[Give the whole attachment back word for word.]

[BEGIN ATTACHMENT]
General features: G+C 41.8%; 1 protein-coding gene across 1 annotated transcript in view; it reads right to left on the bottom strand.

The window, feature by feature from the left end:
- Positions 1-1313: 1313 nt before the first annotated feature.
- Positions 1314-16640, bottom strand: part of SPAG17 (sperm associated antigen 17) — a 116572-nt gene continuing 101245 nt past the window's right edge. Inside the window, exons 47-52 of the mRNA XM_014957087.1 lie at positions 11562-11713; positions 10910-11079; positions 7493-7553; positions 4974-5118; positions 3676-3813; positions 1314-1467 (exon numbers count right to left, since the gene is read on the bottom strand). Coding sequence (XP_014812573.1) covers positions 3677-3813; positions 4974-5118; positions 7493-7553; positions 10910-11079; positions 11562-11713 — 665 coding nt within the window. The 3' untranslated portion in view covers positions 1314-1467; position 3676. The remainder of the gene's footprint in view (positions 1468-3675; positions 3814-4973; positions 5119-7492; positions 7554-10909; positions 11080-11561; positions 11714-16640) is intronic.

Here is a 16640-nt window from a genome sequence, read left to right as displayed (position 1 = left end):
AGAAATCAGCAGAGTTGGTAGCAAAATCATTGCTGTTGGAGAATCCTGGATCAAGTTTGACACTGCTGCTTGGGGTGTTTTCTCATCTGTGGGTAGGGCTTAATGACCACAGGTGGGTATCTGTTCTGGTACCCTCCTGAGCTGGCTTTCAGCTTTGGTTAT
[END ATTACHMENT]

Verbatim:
General features: G+C 41.8%; 1 protein-coding gene across 1 annotated transcript in view; it reads right to left on the bottom strand.

The window, feature by feature from the left end:
- Positions 1-1313: 1313 nt before the first annotated feature.
- Positions 1314-16640, bottom strand: part of SPAG17 (sperm associated antigen 17) — a 116572-nt gene continuing 101245 nt past the window's right edge. Inside the window, exons 47-52 of the mRNA XM_014957087.1 lie at positions 11562-11713; positions 10910-11079; positions 7493-7553; positions 4974-5118; positions 3676-3813; positions 1314-1467 (exon numbers count right to left, since the gene is read on the bottom strand). Coding sequence (XP_014812573.1) covers positions 3677-3813; positions 4974-5118; positions 7493-7553; positions 10910-11079; positions 11562-11713 — 665 coding nt within the window. The 3' untranslated portion in view covers positions 1314-1467; position 3676. The remainder of the gene's footprint in view (positions 1468-3675; positions 3814-4973; positions 5119-7492; positions 7554-10909; positions 11080-11561; positions 11714-16640) is intronic.

Here is a 16640-nt window from a genome sequence, read left to right as displayed (position 1 = left end):
AGAAATCAGCAGAGTTGGTAGCAAAATCATTGCTGTTGGAGAATCCTGGATCAAGTTTGACACTGCTGCTTGGGGTGTTTTCTCATCTGTGGGTAGGGCTTAATGACCACAGGTGGGTATCTGTTCTGGTACCCTCCTGAGCTGGCTTTCAGCTTTGGTTAT